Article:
The year 1992 marked a tough year for the Queen. Her eldest son, then-Prince Charles, and Diana, Princess of Wales, announced their decision to separate after he admitted to having an affair with his longtime partner Camilla Parker Bowles (now the Queen Consort).

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Princess Anne, her eldest child, and Prince Andrew, her second son, also got divorces.

Later that year, a fire broke out at Windsor Castle. It burned for more than 15 hours and destroyed more than 100 rooms. It was dubbed “annus horribilis” — or “a horrible year” — by the queen.

Fire At Windsor Castle.

Mathieu Polak / Sygma via Getty Images

The death of Diana, Princess of Wales

Diana, also known as “The People’s Princess,” died in a car crash in Paris on Aug. 31, 1997.

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The queen was heavily criticized for initially refusing to fly the royal flag at half-mast at Buckingham Palace after the Princess of Wales’ death, and was accused of lacking compassion for remaining at the country estate in Balmoral, Scotland.

The queen eventually reversed her decision on the flags and delivered a televised address to the nation at the request of her advisors.

Click to play video: 'Reflecting on Princess Diana’s life 20 years later'

Reflecting on Princess Diana’s life 20 years later

Reflecting on Princess Diana’s life 20 years later – Aug 31, 2017

Her Majesty commemorated her 50th year as queen in a series of celebrations between May and July in 2002 — the first British monarch’s Golden Jubilee since Queen Victoria’s in 1887.

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That year, the queen and Prince Philip visited Canada, along with every other region of the U.K., from Falmouth in Cornwall to the Isle of Skye, travelling more than 64,000 kilometres.

Queen Elizabeth II and Prince Phillip the Duke of Edinburgh ride along the Mall in an open-top car on their way to watch a parade in celebration of the Golden Jubilee on June 4, 2002 in London, England.

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A royal wave goodbye to male succession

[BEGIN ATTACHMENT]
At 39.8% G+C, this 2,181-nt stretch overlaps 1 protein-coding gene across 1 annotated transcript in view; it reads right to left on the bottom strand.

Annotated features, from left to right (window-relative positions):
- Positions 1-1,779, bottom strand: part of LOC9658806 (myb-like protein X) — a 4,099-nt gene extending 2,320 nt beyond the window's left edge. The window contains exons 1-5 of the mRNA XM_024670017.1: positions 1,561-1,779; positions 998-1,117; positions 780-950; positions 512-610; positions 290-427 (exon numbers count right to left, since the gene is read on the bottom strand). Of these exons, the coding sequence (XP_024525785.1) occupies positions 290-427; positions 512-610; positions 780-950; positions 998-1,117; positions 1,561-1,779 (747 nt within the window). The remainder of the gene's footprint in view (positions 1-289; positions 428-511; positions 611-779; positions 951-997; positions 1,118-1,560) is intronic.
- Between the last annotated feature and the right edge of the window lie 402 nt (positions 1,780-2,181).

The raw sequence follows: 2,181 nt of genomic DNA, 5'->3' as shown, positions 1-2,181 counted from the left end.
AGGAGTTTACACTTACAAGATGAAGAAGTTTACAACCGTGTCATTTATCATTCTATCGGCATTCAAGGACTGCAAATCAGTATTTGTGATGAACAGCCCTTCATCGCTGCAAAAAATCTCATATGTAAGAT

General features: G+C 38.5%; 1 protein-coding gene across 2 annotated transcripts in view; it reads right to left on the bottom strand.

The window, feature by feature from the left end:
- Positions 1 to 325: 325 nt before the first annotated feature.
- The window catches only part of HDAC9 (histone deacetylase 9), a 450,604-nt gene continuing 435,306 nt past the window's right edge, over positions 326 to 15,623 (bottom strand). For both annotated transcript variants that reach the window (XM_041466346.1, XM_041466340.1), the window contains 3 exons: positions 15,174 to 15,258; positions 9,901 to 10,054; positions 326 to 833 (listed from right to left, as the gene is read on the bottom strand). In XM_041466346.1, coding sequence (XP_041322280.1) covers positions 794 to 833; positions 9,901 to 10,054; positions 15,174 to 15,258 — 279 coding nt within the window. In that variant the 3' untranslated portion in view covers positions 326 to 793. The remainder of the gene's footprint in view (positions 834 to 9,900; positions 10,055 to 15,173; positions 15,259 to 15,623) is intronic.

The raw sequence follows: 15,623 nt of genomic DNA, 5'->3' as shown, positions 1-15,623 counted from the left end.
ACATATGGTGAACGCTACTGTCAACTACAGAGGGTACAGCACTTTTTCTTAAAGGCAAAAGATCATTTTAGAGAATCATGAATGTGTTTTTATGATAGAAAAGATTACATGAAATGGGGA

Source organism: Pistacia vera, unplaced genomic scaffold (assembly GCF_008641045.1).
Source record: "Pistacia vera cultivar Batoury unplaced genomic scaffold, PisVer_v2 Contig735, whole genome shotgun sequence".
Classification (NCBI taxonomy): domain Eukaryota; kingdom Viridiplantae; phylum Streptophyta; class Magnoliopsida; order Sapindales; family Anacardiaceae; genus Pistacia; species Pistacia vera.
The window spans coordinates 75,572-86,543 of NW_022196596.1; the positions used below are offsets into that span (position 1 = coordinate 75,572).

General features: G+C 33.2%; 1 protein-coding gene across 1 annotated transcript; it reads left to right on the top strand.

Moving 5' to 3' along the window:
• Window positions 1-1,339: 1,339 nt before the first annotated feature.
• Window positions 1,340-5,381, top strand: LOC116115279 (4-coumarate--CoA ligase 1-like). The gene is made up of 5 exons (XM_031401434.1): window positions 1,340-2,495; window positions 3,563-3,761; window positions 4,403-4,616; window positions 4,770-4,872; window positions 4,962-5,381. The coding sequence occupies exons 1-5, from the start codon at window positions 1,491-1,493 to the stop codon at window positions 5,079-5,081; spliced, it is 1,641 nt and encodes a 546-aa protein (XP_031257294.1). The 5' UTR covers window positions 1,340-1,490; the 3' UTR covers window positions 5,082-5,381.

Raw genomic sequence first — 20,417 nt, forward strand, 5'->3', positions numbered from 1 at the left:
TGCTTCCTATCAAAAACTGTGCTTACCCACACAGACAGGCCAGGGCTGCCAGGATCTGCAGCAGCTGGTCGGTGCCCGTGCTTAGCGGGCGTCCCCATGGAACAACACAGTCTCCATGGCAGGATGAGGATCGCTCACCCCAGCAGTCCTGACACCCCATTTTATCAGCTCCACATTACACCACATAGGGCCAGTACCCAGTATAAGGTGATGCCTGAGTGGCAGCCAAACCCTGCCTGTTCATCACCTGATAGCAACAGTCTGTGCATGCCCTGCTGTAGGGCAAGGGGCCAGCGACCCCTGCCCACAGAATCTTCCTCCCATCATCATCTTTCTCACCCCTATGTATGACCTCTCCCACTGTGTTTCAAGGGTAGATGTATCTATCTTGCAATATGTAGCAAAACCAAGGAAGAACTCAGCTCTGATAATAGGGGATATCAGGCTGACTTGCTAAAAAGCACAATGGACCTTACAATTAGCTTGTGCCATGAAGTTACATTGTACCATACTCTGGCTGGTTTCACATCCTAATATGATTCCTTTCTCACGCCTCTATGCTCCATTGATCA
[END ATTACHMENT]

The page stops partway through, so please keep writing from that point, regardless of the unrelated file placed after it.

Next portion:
The monarchy voted in favour of abolishing a rule that recognizes male precedence in the order of succession to the throne on Oct. 28, 2011, overthrowing centuries of tradition.

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The Succession to the Crown Act, which went into effect in 2013, also ended a rule that disqualified members of the Royal Family from the line of succession for marrying Roman Catholics.

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The queen celebrated 60 years on the throne on Feb. 6, 2012, marking the occasion with a tour to 250 countries across the Commonwealth, culminating in a pageant held in London, England.

The last (and only other) Diamond Jubilee in British history was in 1897 under the reign of Queen Victoria, making Queen Elizabeth II the world’s longest-reigning British monarch.

Britain’s Queen Elizabeth II waves from the royal barge Spirit of Chartwell as it sails past the Houses of Parliament during the Thames Diamond Jubilee Pageant on the River Thames in London on June 3, 2012.

(Photo by John Stillwell / POOL / AFP) (Photo by JOHN STILLWELL/POOL/AFP via Getty Images)

The United Kingdom formally exited the European Union on Jan. 30, 2020 after the Withdrawal Agreement Act received royal assent from the queen, the final formality in the measure’s legislative journey.

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Lawmakers negotiated the exodus, dubbed “Brexit,” for nearly four years, after Britons narrowly voted in its favour in a June 2016 referendum.